The Anatomy of a Whaling attack

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The Anatomy of a Whaling attack

 

Anatomy of a whaling attack

Whaling attacks are the new buzz word in email security. But what does this mean, how can it affect you, and what can you do to prevent this type of malicious attack?

What is a whaling attack?

Whaling is derived from an analogy with a ‘big phish’.  A whaling attack is a form of phishing attack which targets specific individuals with an aim of attempting to steal money, sensitive financial information or personal details about employees, from a company. These types of attacks target senior management who have a level of  power or authority within the company such as the CEO, COO or CFO.

A cyber-criminal, disguised as  a senior member of staff such as the CEO, CFO, typically sends an email message to a colleague and convinces them to initiate a wire or data transfer. These attacks are also referred to as impersonation attacks or business email compromise attacks.

What makes these types of attacks so successful?

Messages appear highly credible. Having researched the intended recipient and ‘sender’ on social media, the perpetrators ensure that the messages contain the right names, titles and have very similar looking domain names. Being custom written messages, they are able to avoid companies spam filters.

They appear to originate from the CEO, CFO or another senior executive and request immediate action. Requests for money transfers are always under the amount required for a second signature and can often occur when a key executive is on holiday.

The recipient of the mail often ignores the set procedures for fear of annoying the CEO or CFO who is making the request. Many victims also reported that they were fearful that the time spent double-checking could risk delaying or derailing a deal completely.

How to prevent attacks

  1. Educate employees, especially senior management, key staff and your financial team. Train these team members on the common characteristics of phishing and whaling attacks.
  2. Keep personal information private and off social media. Key personnel should have as little information on their public profiles as possible. Birthdays, hobbies, friends and the locations of their homes can all be used in an attack. The best way to ensure this knowledge remains private is to set privacy restrictions in place on all public platforms.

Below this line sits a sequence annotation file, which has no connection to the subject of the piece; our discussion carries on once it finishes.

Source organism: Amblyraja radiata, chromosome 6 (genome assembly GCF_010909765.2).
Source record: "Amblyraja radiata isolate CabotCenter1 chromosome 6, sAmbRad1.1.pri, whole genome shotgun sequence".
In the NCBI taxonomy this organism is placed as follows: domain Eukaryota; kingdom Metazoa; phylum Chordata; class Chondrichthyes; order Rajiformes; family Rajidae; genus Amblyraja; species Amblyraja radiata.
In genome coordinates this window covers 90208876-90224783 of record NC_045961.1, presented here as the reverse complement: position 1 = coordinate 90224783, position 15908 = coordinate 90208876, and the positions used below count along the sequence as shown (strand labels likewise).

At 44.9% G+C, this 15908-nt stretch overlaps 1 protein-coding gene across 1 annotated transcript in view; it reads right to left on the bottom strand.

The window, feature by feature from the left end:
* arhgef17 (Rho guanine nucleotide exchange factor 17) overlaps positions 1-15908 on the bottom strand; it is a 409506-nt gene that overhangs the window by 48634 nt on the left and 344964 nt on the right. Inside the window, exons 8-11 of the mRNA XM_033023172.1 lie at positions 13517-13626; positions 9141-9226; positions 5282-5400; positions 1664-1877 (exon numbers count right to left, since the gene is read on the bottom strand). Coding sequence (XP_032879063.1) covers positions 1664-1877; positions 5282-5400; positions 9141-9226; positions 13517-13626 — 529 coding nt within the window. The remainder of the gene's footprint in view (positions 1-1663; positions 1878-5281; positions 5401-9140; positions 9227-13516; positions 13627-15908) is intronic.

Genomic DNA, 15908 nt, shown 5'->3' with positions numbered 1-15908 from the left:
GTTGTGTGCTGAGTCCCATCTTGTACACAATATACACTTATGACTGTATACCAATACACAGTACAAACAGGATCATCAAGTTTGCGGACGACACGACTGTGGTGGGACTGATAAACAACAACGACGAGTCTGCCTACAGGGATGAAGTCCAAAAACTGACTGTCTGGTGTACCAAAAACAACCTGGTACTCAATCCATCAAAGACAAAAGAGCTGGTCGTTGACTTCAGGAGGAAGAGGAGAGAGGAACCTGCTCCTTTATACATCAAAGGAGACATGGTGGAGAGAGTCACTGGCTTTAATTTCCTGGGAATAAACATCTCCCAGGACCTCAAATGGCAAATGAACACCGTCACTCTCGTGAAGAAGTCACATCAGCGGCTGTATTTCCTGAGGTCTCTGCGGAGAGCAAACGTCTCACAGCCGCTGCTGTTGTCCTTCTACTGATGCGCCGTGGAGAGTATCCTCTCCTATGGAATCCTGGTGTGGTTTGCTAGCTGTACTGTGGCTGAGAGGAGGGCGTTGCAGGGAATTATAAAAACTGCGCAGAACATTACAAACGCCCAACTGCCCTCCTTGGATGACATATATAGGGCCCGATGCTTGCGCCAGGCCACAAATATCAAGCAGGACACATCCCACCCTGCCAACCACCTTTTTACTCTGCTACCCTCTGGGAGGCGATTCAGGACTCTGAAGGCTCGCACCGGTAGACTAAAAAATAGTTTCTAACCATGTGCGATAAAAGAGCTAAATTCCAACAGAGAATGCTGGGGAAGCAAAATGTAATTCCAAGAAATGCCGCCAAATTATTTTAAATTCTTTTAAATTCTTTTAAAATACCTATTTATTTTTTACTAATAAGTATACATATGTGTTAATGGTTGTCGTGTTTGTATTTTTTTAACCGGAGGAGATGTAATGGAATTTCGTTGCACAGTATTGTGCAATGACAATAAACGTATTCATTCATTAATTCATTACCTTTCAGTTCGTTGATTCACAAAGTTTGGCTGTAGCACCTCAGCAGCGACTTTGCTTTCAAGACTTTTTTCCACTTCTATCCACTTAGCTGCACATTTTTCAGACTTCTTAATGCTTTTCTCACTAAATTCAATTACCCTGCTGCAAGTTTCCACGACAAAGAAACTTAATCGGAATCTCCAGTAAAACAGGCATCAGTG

3. Tap into the right technology such as email gateway technology which identifies and can quarantine suspicious messages. Implement data protection which protects against malware, advanced phishing (including whaling), other emerging attacks and prevents data leaks.
  4. Multi-level authentication and approvals can greatly reduce risk. Adjust your verification procedures such as adding a second signature or lowering the monetary value required before a second signature is needed.
  5. Establish a verification process. Be sure that there is a separate, alternative validation channel in place for employees to check the validity of the request for a money transfer or sensitive information.

It can happen to anyone
Below is a list of some well-known companies who fell victim to Whaling attacks.(1)

FACC: The Austrian aircraft industry supplier lost 50 million euros ($57.6 million), reportedly due to a whaling attack. Its stock fell 17% after the breach became public. (3)
Seagate: A successful whaling attack landed thieves up to 10,000 W-2 tax documents for all current and past employees. (4)
Snapchat: An employee fell for an email impersonating a request from CEO Evan Spiegel and compromised payroll data for 700 employees. (5)
Ubiquiti Networks: The high-performance networking tech company suffered a $39.1 million loss as a result of a whaling attack. The San Jose-based firm has recovered only a portion of the sum. (6)
Weight Watchers International: A whaling email allowed thieves to obtain tax data for nearly 450 current and former employees. (7)

Sources

  1. Mimecast: Whaling: The Anatomy of an attack – Protecting your organisation from CEO scams
  2. Digital Guardian: What is a Whaling Attack? Defining and Identifying Whaling Attacks
  3. ComputerWeekly.com, “$54m cyber fraud hits aircraft supplier share price,” Jan. 22, 2016
  4. KrebsonSecurity, “Seagate Phish Exposes All Employee W-2’s,” March 16, 2016
  5. CNN.com, “Snapchat employee fell for phishing scam,” Feb. 29, 2016
  6. CSO, “Ubiquiti Networks victim of $39 million social engineering attack,” Aug. 6, 2015
  7. MSN.com, “Tax Forms: Cybertheft Schemes on the Upswing,” April 4, 2016
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